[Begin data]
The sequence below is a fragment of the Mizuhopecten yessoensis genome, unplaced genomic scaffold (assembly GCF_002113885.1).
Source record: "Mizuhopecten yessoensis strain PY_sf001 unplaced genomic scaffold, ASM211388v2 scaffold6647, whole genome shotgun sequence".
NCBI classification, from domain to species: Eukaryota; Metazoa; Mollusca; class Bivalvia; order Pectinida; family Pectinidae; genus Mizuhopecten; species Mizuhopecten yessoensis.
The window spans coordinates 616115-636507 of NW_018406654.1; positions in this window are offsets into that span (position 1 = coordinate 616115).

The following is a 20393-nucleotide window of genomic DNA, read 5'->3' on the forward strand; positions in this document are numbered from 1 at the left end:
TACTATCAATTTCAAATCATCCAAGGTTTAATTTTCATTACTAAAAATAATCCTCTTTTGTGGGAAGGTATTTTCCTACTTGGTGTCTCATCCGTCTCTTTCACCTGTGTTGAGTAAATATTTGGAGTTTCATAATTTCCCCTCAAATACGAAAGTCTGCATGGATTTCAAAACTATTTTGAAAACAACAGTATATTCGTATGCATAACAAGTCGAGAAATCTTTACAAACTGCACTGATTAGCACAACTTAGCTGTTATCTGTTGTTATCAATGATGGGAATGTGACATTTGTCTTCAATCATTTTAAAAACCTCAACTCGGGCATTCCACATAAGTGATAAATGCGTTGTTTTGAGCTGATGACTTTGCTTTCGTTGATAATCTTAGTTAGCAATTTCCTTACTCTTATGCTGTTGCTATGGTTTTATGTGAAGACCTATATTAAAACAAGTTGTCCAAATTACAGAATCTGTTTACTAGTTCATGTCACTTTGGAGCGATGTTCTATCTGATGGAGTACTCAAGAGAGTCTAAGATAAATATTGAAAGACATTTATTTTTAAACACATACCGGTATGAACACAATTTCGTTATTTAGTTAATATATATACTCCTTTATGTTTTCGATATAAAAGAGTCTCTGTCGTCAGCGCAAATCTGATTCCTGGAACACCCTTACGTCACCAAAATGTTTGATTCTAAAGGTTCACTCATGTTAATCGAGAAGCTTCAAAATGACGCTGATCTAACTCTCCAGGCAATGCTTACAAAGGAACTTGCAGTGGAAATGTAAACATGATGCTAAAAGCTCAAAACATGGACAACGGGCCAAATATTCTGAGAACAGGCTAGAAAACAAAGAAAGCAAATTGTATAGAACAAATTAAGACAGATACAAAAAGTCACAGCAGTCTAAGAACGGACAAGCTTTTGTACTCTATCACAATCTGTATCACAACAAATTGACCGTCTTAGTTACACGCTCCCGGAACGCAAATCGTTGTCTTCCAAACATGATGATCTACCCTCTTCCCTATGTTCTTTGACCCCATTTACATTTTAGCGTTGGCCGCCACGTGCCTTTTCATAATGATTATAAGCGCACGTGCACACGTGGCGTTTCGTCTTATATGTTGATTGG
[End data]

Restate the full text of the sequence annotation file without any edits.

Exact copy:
The sequence below is a fragment of the Mizuhopecten yessoensis genome, unplaced genomic scaffold (assembly GCF_002113885.1).
Source record: "Mizuhopecten yessoensis strain PY_sf001 unplaced genomic scaffold, ASM211388v2 scaffold6647, whole genome shotgun sequence".
NCBI classification, from domain to species: Eukaryota; Metazoa; Mollusca; class Bivalvia; order Pectinida; family Pectinidae; genus Mizuhopecten; species Mizuhopecten yessoensis.
The window spans coordinates 616115-636507 of NW_018406654.1; positions in this window are offsets into that span (position 1 = coordinate 616115).

The following is a 20393-nucleotide window of genomic DNA, read 5'->3' on the forward strand; positions in this document are numbered from 1 at the left end:
TACTATCAATTTCAAATCATCCAAGGTTTAATTTTCATTACTAAAAATAATCCTCTTTTGTGGGAAGGTATTTTCCTACTTGGTGTCTCATCCGTCTCTTTCACCTGTGTTGAGTAAATATTTGGAGTTTCATAATTTCCCCTCAAATACGAAAGTCTGCATGGATTTCAAAACTATTTTGAAAACAACAGTATATTCGTATGCATAACAAGTCGAGAAATCTTTACAAACTGCACTGATTAGCACAACTTAGCTGTTATCTGTTGTTATCAATGATGGGAATGTGACATTTGTCTTCAATCATTTTAAAAACCTCAACTCGGGCATTCCACATAAGTGATAAATGCGTTGTTTTGAGCTGATGACTTTGCTTTCGTTGATAATCTTAGTTAGCAATTTCCTTACTCTTATGCTGTTGCTATGGTTTTATGTGAAGACCTATATTAAAACAAGTTGTCCAAATTACAGAATCTGTTTACTAGTTCATGTCACTTTGGAGCGATGTTCTATCTGATGGAGTACTCAAGAGAGTCTAAGATAAATATTGAAAGACATTTATTTTTAAACACATACCGGTATGAACACAATTTCGTTATTTAGTTAATATATATACTCCTTTATGTTTTCGATATAAAAGAGTCTCTGTCGTCAGCGCAAATCTGATTCCTGGAACACCCTTACGTCACCAAAATGTTTGATTCTAAAGGTTCACTCATGTTAATCGAGAAGCTTCAAAATGACGCTGATCTAACTCTCCAGGCAATGCTTACAAAGGAACTTGCAGTGGAAATGTAAACATGATGCTAAAAGCTCAAAACATGGACAACGGGCCAAATATTCTGAGAACAGGCTAGAAAACAAAGAAAGCAAATTGTATAGAACAAATTAAGACAGATACAAAAAGTCACAGCAGTCTAAGAACGGACAAGCTTTTGTACTCTATCACAATCTGTATCACAACAAATTGACCGTCTTAGTTACACGCTCCCGGAACGCAAATCGTTGTCTTCCAAACATGATGATCTACCCTCTTCCCTATGTTCTTTGACCCCATTTACATTTTAGCGTTGGCCGCCACGTGCCTTTTCATAATGATTATAAGCGCACGTGCACACGTGGCGTTTCGTCTTATATGTTGATTGG